The condition of the sole sparked theories as to how the beads and the crystals are still perfectly in place. Some say that the shoes were made specifically for the burial; others speculate that it belonged to a high-ranking woman who didn’t have to walk a lot, or it was just the Scythians’ lifestyle to spend most of their time on a horse. A more interesting theory proposed by historians is that the soles of the Scythians’ shoes were an important accent of their attire, as they were visible to others while sitting in front of a fire and socializing.
#9 A Boy Found A Burial Inscription From The Byzantine Era
When people go to look for mushrooms, the last thing they expect to find is an ancient burial inscription. But this is exactly what happened when 13-year-old Stav Meir went out looking for mushrooms with his family. He saw a stone protruding out of the ground and the boy easily recognized that the stone had to be something very old.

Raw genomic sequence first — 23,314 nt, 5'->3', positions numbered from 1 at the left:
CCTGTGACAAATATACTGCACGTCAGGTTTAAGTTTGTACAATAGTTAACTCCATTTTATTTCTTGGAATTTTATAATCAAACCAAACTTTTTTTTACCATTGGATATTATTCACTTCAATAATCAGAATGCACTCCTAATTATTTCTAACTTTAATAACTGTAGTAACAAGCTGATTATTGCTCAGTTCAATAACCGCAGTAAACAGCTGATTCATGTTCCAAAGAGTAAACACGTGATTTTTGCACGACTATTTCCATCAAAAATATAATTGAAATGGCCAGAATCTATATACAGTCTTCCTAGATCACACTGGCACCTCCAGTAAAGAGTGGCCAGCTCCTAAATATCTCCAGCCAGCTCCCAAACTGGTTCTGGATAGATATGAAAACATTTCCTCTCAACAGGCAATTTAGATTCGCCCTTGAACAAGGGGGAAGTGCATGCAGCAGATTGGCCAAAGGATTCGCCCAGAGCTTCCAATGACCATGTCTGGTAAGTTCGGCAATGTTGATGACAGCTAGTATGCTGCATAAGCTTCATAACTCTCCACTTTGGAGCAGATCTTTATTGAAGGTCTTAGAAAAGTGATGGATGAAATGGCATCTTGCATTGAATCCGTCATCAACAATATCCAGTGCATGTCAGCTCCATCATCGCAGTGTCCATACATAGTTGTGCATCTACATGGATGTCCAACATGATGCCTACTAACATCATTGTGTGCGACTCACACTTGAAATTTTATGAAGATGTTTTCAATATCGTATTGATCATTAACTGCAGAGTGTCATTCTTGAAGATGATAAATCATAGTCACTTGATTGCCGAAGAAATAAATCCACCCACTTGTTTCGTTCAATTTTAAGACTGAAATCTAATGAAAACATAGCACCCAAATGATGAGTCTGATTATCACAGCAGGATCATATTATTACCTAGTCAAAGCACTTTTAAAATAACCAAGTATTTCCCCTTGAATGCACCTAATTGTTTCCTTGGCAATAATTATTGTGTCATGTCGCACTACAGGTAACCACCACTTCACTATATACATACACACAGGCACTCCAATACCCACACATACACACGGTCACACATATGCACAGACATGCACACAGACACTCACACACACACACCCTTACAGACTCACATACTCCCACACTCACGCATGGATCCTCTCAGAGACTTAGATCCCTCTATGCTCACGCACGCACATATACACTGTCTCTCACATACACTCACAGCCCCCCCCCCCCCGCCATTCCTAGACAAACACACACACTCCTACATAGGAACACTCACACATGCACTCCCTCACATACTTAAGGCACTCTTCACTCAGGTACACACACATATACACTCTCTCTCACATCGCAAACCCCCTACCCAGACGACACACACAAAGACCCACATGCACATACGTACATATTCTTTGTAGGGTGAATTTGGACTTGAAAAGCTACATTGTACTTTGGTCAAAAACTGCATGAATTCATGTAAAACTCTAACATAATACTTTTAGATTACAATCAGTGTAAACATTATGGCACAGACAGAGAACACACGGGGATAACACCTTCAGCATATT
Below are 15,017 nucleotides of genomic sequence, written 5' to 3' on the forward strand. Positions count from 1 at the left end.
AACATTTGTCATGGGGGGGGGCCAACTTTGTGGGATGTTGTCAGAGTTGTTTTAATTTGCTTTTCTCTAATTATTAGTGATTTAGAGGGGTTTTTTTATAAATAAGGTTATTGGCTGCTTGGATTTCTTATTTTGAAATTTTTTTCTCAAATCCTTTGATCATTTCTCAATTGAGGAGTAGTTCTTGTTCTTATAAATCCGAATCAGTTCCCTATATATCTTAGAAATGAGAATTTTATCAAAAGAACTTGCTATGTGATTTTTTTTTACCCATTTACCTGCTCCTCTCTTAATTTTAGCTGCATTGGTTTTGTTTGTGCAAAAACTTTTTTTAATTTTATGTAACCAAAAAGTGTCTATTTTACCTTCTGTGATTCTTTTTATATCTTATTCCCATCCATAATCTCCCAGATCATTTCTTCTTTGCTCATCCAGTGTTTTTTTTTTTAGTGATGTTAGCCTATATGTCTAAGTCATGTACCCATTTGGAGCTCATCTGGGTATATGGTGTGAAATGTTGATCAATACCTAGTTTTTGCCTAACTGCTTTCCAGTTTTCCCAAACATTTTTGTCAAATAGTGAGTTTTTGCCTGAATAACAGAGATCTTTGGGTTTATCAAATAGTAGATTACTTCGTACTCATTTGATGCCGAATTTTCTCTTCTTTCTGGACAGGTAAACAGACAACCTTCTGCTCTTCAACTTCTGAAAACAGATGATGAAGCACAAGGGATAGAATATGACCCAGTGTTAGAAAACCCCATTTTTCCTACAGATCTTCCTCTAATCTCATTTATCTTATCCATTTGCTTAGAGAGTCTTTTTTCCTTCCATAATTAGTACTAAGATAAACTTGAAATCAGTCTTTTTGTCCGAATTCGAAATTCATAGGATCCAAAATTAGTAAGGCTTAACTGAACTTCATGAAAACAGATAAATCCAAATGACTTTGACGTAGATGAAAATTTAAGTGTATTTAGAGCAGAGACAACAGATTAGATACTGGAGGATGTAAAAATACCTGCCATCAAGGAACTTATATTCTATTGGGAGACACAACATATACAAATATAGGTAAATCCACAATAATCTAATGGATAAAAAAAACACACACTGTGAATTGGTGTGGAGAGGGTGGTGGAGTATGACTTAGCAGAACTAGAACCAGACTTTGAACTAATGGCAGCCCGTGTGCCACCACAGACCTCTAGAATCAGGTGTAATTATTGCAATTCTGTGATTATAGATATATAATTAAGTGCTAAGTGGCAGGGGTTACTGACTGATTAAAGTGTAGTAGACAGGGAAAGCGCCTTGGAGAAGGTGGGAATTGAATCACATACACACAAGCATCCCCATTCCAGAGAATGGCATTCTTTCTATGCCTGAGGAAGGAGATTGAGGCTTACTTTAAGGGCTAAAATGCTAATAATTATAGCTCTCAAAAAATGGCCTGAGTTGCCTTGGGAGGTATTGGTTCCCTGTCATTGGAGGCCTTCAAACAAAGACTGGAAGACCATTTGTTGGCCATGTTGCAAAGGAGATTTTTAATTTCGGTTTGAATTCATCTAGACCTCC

Stav Meir is interested in archaeology and has been studying it with the Israel Antiquities Authority for about three years. His senses didn’t deceive him, because the stone was a 1,500-year-old Byzantine-era Greek burial inscription. For his discovery, the boy was even awarded a Certificate of Appreciation for his good citizenship.
It is agreed among the Israel Antiquities Authority archeologists that the stone must have marked the grave of a wealthy person and the inscription on the stone identifies them as Anastasius or Anastasia.
#10 A 2,000-Year-Old Temple Is Still Standing Today And Is In Really Good Condition
The Hathor Temple is one of the best-preserved temples in Egypt and it the main temple of the Dendera Temple complex. It is wonderful how the colors are still this vibrant as it is known the inside was once covered in soot, but it has been successfully restored. The good condition of the art is all the more surprising knowing that it was built more than 2,000 years ago. The main temple was completed by Queen Cleopatra VII, around 54 to 20 BCE.